There is a contradictory argument of attractive design vs. efficient design in sustainable architecture, as beautiful form can develop from ultimate efficiency. Nature, for example, can be used as a precedent with the most beautiful forms that are definitively the way they are due to efficiency, use and habitat; very similar to architectural design: use, users, context, and form. Nature can be thought of as the most beautiful and sustainable design that provides all its own needs through natural form. Hosey, (2012) agrees saying, “If sustainable design is intended to act like nature, it should knock your socks off.” Nevertheless in understanding form and sustainability architects can design buildings that are efficient, environmentally friendly and beautiful. Understanding form creates beauty and efficiency, of which both are critical to sustainable architecture.

Beautiful iconic buildings by famous architects inspire the profession and the public, so there is potential for beautiful sustainable buildings that focus on the design as a whole, with in-depth thought on aesthetics combined with efficiency to do the same. The environment opens a door for architects to be creative in a new manor not form follows function but form can create efficiency. If sustainable concepts were applied creatively it can in fact increase beauty and formal elegance within a project rather than hinder architectural quality (Hosey, 2012). Beauty, however, is in the eye of the beholder, and Alter, (2012) describes beauty as design that moves the head and the heart; which coincides with Pelsmakers, (2012) idea that inspiration can inform change.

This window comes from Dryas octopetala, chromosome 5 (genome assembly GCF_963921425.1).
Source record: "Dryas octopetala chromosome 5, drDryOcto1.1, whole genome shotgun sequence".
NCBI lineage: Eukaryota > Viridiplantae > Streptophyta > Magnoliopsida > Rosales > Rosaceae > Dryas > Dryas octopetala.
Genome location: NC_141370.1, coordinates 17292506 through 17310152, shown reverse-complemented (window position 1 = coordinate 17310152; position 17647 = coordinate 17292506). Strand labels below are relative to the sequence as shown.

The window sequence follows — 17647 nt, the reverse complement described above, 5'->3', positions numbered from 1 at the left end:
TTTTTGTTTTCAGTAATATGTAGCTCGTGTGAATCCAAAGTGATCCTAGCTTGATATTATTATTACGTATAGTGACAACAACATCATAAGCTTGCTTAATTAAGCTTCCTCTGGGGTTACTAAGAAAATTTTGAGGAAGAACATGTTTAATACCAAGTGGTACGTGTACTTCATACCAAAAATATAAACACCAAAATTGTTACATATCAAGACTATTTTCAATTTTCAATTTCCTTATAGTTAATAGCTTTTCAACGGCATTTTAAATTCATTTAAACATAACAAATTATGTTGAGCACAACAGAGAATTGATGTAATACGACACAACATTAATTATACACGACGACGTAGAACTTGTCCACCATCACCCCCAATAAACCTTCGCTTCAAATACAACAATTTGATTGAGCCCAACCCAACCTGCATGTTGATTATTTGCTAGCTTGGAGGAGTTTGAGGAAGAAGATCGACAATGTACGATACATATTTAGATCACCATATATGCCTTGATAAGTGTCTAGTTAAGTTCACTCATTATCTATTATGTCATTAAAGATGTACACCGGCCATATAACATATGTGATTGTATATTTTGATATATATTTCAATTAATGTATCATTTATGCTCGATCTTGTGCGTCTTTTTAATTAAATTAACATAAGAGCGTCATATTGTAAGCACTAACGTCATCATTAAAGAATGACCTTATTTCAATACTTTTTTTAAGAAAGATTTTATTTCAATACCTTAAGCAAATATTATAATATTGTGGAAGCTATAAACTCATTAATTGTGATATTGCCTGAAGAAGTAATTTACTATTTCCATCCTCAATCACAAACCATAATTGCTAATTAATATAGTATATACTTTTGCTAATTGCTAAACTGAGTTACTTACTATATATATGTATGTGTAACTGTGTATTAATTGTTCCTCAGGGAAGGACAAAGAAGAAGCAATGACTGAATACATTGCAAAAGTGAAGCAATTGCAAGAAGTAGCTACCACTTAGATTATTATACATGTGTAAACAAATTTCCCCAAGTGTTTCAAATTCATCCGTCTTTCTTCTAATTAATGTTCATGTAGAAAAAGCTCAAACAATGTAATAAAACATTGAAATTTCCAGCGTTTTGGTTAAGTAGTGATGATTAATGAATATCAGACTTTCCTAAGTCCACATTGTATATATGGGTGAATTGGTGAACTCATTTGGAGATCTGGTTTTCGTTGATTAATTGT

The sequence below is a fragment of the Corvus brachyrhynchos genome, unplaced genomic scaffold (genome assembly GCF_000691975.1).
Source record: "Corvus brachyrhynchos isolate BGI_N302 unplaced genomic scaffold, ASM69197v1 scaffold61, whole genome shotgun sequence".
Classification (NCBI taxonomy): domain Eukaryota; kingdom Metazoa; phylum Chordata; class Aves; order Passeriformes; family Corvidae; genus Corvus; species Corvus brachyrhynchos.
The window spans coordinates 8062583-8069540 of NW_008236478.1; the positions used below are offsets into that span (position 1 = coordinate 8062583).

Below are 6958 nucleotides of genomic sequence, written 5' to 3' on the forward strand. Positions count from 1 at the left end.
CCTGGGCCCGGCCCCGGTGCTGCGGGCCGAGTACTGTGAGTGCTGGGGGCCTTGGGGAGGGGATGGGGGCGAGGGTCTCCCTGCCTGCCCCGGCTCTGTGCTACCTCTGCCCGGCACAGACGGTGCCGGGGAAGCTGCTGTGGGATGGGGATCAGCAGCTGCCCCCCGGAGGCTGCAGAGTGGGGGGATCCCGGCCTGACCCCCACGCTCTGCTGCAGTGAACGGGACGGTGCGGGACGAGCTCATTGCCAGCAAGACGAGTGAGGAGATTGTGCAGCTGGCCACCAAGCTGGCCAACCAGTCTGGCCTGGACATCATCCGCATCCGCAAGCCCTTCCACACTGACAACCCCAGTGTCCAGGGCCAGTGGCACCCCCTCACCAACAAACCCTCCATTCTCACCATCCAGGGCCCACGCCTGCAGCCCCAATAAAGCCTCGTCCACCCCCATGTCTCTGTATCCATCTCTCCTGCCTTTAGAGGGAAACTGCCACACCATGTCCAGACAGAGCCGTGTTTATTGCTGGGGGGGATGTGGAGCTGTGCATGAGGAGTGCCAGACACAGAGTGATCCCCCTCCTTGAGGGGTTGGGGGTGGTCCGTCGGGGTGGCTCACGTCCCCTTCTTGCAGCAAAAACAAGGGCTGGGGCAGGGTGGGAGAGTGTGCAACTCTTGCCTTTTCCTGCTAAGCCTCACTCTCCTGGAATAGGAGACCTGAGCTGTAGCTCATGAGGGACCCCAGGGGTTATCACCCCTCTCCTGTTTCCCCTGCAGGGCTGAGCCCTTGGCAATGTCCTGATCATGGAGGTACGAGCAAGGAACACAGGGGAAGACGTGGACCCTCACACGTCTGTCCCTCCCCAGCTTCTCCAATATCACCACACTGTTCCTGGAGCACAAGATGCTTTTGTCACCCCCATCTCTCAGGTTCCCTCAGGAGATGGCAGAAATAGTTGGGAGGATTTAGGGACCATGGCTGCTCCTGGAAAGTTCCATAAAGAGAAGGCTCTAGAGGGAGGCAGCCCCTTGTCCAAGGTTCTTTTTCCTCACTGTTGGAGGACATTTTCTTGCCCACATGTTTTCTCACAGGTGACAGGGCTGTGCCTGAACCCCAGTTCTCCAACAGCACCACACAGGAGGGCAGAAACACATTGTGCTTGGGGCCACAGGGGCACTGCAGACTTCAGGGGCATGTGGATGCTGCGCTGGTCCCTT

RIBA appear positive about a transition and too believe sustainable design can enhance creativity in design. However, as a representative body of architects their beliefs appear to not transcend to the wider body of practices or in education (Mclennan, 2004). RIBA recognize that the architect’s role in the sustainable design of buildings is an extremely important one. As Brady, Royal Institute of British Architects (RIBA) president (as cited in Sullivan, 2012), states, “as architects we know that good design improves our quality of life, in all areas of work rest and play and impacts on our health. Our work as professionals seeks to create a healthy built environment, which enhances the natural environment, society and our economy.” Similarly implied by Sullivan, (2012) and Raymond, (2012) that the architect’s role should in fact be sustainable by definition as “The role of an architect is to respond to environmental social and economical needs”. Which corresponds with the three principles of sustainability (Raymond 2012). Sustainable design falls within all aspects of the architect’s role yet it still seems to be over looked. Van Der Ryn (1996) claims that sustainability was the mantra of the 90’s, and for many architects and designers it continues to be a mantra to this day. Almost everyone can be considered aware of the need for sustainability, and it appears most are now beginning to incorporate sustainability into their lives and profession, but to what extent is subject for debate.